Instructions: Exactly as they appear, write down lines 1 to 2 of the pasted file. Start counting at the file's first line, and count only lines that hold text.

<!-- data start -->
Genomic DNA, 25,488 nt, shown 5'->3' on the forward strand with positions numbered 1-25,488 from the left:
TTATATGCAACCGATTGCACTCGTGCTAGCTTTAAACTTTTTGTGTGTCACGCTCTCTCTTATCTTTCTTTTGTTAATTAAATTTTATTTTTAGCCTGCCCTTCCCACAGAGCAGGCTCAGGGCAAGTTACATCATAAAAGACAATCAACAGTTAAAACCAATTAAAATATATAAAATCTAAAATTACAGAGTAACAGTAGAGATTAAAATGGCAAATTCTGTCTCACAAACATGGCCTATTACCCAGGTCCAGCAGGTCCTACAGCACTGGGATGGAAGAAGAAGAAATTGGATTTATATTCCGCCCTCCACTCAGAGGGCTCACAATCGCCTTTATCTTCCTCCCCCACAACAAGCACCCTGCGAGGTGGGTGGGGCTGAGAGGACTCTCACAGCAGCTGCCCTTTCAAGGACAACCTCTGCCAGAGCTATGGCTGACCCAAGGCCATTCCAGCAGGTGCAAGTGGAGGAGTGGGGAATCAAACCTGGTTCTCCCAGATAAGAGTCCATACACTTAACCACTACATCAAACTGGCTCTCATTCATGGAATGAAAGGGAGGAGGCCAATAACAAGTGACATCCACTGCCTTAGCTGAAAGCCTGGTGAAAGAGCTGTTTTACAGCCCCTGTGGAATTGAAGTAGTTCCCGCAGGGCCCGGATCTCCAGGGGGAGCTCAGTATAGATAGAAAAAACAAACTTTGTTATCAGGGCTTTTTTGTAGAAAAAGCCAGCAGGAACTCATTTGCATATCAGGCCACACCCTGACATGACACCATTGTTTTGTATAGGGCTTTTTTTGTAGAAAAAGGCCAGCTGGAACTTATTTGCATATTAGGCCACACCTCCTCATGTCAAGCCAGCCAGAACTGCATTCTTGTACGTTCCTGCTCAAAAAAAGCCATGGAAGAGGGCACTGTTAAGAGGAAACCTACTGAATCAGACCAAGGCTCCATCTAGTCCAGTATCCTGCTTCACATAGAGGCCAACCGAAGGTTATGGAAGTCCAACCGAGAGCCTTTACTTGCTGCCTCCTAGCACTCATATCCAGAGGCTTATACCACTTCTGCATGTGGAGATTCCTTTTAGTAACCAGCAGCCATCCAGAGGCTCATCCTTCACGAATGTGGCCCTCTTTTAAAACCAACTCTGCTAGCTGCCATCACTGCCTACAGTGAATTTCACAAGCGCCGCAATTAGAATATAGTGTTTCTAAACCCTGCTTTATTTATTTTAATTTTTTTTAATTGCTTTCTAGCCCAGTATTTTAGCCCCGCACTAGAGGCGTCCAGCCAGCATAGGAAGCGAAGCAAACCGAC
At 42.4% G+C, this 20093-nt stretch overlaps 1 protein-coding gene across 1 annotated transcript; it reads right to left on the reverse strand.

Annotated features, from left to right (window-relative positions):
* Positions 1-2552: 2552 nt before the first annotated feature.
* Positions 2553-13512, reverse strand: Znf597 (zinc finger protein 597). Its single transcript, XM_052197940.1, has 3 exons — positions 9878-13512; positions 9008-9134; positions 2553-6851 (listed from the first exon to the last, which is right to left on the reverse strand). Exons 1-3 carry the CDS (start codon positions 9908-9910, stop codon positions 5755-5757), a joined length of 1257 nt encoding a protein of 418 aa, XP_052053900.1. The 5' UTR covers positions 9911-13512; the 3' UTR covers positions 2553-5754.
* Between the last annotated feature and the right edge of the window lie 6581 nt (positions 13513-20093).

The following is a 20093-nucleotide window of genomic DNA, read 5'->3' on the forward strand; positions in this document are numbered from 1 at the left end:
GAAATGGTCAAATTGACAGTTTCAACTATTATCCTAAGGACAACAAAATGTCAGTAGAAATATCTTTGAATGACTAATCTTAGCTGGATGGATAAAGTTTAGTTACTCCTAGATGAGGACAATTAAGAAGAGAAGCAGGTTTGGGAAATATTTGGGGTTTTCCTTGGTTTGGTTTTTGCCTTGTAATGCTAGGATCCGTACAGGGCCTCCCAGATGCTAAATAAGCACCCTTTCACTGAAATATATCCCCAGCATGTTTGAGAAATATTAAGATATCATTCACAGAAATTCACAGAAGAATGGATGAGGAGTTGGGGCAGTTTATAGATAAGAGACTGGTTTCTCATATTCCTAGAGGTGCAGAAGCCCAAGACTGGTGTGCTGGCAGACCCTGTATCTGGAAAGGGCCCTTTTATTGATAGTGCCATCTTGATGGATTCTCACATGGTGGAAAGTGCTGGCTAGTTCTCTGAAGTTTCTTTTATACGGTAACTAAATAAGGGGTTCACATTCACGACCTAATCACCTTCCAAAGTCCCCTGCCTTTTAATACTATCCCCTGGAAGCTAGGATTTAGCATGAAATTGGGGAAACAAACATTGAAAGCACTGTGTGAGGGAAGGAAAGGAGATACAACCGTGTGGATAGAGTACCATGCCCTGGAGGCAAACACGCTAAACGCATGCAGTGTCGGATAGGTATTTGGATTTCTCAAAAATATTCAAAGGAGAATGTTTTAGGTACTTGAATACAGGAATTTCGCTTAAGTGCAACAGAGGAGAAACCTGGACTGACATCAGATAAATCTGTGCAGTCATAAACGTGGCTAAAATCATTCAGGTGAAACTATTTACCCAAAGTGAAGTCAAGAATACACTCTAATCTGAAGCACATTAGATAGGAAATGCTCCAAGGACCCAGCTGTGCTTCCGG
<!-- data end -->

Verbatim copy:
Genomic DNA, 25,488 nt, shown 5'->3' on the forward strand with positions numbered 1-25,488 from the left:
TTATATGCAACCGATTGCACTCGTGCTAGCTTTAAACTTTTTGTGTGTCACGCTCTCTCTTATCTTTCTTTTGTTAATTAAATTTTATTTTTAGCCTGCCCTTCCCACAGAGCAGGCTCAGGGCAAGTTACATCATAAAAGACAATCAACAGTTAAAACCAATTAAAATATATAAAATCTAAAATTACAGAGTAACAGTAGAGATTAAAATGGCAAATTCTGTCTCACAAACATGGCCTATTACCCAGGTCCAGCAGGTCCTACAGCACTGGGATGGAAGAAGAAGAAATTGGATTTATATTCCGCCCTCCACTCAGAGGGCTCACAATCGCCTTTATCTTCCTCCCCCACAACAAGCACCCTGCGAGGTGGGTGGGGCTGAGAGGACTCTCACAGCAGCTGCCCTTTCAAGGACAACCTCTGCCAGAGCTATGGCTGACCCAAGGCCATTCCAGCAGGTGCAAGTGGAGGAGTGGGGAATCAAACCTGGTTCTCCCAGATAAGAGTCCATACACTTAACCACTACATCAAACTGGCTCTCATTCATGGAATGAAAGGGAGGAGGCCAATAACAAGTGACATCCACTGCCTTAGCTGAAAGCCTGGTGAAAGAGCTGTTTTACAGCCCCTGTGGAATTGAAGTAGTTCCCGCAGGGCCCGGATCTCCAGGGGGAGCTCAGTATAGATAGAAAAAACAAACTTTGTTATCAGGGCTTTTTTGTAGAAAAAGCCAGCAGGAACTCATTTGCATATCAGGCCACACCCTGACATGACACCATTGTTTTGTATAGGGCTTTTTTTGTAGAAAAAGGCCAGCTGGAACTTATTTGCATATTAGGCCACACCTCCTCATGTCAAGCCAGCCAGAACTGCATTCTTGTACGTTCCTGCTCAAAAAAAGCCATGGAAGAGGGCACTGTTAAGAGGAAACCTACTGAATCAGACCAAGGCTCCATCTAGTCCAGTATCCTGCTTCACATAGAGGCCAACCGAAGGTTATGGAAGTCCAACCGAGAGCCTTTACTTGCTGCCTCCTAGCACTCATATCCAGAGGCTTATACCACTTCTGCATGTGGAGATTCCTTTTAGTAACCAGCAGCCATCCAGAGGCTCATCCTTCACGAATGTGGCCCTCTTTTAAAACCAACTCTGCTAGCTGCCATCACTGCCTACAGTGAATTTCACAAGCGCCGCAATTAGAATATAGTGTTTCTAAACCCTGCTTTATTTATTTTAATTTTTTTTAATTGCTTTCTAGCCCAGTATTTTAGCCCCGCACTAGAGGCGTCCAGCCAGCATAGGAAGCGAAGCAAACCGAC